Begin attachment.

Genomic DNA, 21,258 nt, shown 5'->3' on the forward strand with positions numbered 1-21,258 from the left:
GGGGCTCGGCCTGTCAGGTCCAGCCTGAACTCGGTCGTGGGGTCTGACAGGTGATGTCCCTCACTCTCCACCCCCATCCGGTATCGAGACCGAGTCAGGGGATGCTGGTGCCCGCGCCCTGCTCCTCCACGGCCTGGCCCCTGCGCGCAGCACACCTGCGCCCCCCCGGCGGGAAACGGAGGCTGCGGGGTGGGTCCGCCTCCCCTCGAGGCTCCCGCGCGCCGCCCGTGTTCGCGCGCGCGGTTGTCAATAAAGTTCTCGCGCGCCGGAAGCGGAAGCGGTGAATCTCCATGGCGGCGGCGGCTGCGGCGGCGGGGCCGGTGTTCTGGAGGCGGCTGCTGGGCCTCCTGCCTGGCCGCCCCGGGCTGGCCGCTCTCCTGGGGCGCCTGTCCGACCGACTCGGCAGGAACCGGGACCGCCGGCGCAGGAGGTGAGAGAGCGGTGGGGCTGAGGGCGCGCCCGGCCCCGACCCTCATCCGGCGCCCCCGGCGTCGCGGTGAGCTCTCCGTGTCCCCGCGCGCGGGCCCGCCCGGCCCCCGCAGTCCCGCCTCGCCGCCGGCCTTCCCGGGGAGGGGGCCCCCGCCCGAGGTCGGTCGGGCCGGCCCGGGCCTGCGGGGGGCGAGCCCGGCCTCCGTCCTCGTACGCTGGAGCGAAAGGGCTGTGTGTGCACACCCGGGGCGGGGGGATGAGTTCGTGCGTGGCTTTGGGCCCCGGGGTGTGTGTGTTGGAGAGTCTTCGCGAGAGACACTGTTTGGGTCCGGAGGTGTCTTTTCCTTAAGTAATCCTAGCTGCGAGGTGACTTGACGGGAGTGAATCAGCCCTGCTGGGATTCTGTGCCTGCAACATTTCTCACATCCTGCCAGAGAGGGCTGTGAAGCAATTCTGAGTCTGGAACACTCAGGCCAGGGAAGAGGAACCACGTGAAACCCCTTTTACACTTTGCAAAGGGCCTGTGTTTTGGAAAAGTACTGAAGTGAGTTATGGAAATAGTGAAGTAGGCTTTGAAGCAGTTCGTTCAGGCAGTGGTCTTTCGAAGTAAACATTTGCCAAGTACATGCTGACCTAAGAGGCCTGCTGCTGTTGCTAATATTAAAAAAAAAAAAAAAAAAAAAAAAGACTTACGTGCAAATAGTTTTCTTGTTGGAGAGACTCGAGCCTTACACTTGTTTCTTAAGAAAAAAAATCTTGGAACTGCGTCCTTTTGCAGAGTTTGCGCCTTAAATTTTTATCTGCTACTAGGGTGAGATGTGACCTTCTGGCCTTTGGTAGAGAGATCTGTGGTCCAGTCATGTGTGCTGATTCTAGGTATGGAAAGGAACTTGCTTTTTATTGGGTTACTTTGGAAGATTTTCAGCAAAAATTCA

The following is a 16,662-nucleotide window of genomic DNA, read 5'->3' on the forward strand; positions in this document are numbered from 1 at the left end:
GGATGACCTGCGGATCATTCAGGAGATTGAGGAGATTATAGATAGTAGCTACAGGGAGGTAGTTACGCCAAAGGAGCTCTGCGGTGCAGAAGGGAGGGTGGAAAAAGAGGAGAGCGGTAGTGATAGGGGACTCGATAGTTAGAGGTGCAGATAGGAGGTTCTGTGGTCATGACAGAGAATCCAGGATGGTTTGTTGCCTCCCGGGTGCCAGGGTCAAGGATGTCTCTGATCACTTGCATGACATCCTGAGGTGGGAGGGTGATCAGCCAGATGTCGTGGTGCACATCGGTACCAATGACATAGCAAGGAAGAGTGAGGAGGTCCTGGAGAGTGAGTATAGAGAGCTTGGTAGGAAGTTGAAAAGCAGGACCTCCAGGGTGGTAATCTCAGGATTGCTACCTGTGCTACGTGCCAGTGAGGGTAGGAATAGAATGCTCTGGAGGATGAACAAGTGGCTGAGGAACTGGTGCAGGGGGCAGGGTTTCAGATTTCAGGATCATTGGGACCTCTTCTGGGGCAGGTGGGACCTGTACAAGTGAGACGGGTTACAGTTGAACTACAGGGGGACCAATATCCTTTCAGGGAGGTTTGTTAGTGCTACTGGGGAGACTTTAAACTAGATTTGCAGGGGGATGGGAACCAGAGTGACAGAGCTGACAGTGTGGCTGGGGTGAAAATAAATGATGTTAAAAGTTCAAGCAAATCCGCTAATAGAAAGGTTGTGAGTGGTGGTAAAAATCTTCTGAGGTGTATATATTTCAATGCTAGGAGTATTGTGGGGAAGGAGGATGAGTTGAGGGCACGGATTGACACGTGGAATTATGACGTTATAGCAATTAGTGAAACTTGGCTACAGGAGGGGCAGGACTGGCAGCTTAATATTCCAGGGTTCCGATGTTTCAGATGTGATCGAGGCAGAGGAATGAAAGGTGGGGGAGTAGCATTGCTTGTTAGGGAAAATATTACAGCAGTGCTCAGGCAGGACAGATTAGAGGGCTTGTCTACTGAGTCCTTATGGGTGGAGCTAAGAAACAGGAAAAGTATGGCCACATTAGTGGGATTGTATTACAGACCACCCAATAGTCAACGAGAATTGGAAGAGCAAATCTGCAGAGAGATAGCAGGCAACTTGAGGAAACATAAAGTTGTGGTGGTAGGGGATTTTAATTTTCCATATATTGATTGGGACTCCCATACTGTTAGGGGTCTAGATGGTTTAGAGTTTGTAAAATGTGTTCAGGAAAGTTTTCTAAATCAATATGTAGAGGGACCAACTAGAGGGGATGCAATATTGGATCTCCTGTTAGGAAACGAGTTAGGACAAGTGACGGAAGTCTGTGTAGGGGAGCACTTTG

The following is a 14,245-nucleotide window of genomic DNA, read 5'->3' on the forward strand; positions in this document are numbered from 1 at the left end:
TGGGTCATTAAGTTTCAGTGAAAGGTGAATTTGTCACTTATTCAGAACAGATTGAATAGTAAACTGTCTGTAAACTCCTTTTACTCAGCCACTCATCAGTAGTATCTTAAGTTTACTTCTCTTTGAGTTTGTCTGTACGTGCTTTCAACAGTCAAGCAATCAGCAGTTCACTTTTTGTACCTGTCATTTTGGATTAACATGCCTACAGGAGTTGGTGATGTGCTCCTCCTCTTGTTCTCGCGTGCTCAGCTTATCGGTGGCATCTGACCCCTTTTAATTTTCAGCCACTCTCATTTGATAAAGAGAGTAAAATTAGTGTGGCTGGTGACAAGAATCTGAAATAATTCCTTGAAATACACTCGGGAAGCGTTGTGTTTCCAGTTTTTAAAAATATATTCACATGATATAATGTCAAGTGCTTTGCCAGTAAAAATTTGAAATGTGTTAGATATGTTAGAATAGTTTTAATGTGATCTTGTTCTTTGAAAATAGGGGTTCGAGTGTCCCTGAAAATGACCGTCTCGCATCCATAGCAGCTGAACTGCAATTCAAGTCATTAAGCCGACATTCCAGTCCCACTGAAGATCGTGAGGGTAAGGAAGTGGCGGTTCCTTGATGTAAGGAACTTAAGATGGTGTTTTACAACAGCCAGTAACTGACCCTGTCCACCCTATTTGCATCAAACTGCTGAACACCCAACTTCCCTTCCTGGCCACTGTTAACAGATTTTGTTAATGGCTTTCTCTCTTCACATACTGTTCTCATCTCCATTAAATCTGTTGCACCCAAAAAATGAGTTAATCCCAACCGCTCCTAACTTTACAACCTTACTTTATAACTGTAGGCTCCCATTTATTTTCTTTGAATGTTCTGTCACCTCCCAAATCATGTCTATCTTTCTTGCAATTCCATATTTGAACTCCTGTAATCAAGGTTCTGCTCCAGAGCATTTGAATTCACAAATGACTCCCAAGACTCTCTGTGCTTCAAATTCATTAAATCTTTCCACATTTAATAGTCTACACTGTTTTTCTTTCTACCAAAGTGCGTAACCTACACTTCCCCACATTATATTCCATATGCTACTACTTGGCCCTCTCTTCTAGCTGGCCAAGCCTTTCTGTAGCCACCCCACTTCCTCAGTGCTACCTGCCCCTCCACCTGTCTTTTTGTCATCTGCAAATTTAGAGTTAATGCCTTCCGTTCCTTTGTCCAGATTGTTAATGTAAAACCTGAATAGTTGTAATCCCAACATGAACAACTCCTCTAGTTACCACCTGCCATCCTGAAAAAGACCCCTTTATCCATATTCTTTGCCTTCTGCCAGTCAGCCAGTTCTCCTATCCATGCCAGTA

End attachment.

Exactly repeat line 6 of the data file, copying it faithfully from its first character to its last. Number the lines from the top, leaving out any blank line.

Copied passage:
TGGGTCATTAAGTTTCAGTGAAAGGTGAATTTGTCACTTATTCAGAACAGATTGAATAGTAAACTGTCTGTAAACTCCTTTTACTCAGCCACTCATCAGTAGTATCTTAAGTTTACTTCTCTTTGAGTTTGTCTGTACGTGCTTTCAACAGTCAAGCAATCAGCAGTTCACTTTTTGTACCTGTCATTTTGGATTAACATGCCTACAGGAGTTGGTGATGTGCTCCTCCTCTTGTTCTCGCGTGCTCAGCTTATCGGTGGCATCTGACCCCTTTTAATTTTCAGCCACTCTCATTTGATAAAGAGAGTAAAATTAGTGTGGCTGGTGACAAGAATCTGAAATAATTCCTTGAAATACACTCGGGAAGCGTTGTGTTTCCAGTTTTTAAAAATATATTCACATGATATAATGTCAAGTGCTTTGCCAGTAAAAATTTGAAATGTGTTAGATATGTTAGAATAGTTTTAATGTGATCTTGTTCTTTGAAAATAGGGGTTCGAGTGTCCCTGAAAATGACCGTCTCGCATCCATAGCAGCTGAACTGCAATTCAAGTCATTAAGCCGACATTCCAGTCCCACTGAAGATCGTGAGGGTAAGGAAGTGGCGGTTCCTTGATGTAAGGAACTTAAGATGGTGTTTTACAACAGCCAGTAACTGACCCTGTCCACCCTATTTGCATCAAACTGCTGAACACCCAACTTCCCTTCCTGGCCACTGTTAACAGATTTTGTTAATGGCTTTCTCTCTTCACATACTGTTCTCATCTCCATTAAATCTGTTGCACCCAAAAAATGAGTTAATCCCAACCGCTCCTAACTTTACAACCTTACTTTATAACTGTAGGCTCCCATTTATTTTCTTTGAATGTTCTGTCACCTCCCAAATCATGTCTATCTTTCTTGCAATTCCATATTTGAACTCCTGTAATCAAGGTTCTGCTCCAGAGCATTTGAATTCACAAATGACTCCCAAGACTCTCTGTGCTTCAAATTCATTAAATCTTTCCACATTTAATAGTCTACACTGTTTTTCTTTCTACCAAAGTGCGTAACCTACACTTCCCCACATTATATTCCATATGCTACTACTTGGCCCTCTCTTCTAGCTGGCCAAGCCTTTCTGTAGCCACCCCACTTCCTCAGTGCTACCTGCCCCTCCACCTGTCTTTTTGTCATCTGCAAATTTAGAGTTAATGCCTTCCGTTCCTTTGTCCAGATTGTTAATGTAAAACCTGAATAGTTGTAATCCCAACATGAACAACTCCTCTAGTTACCACCTGCCATCCTGAAAAAGACCCCTTTATCCATATTCTTTGCCTTCTGCCAGTCAGCCAGTTCTCCTATCCATGCCAGTA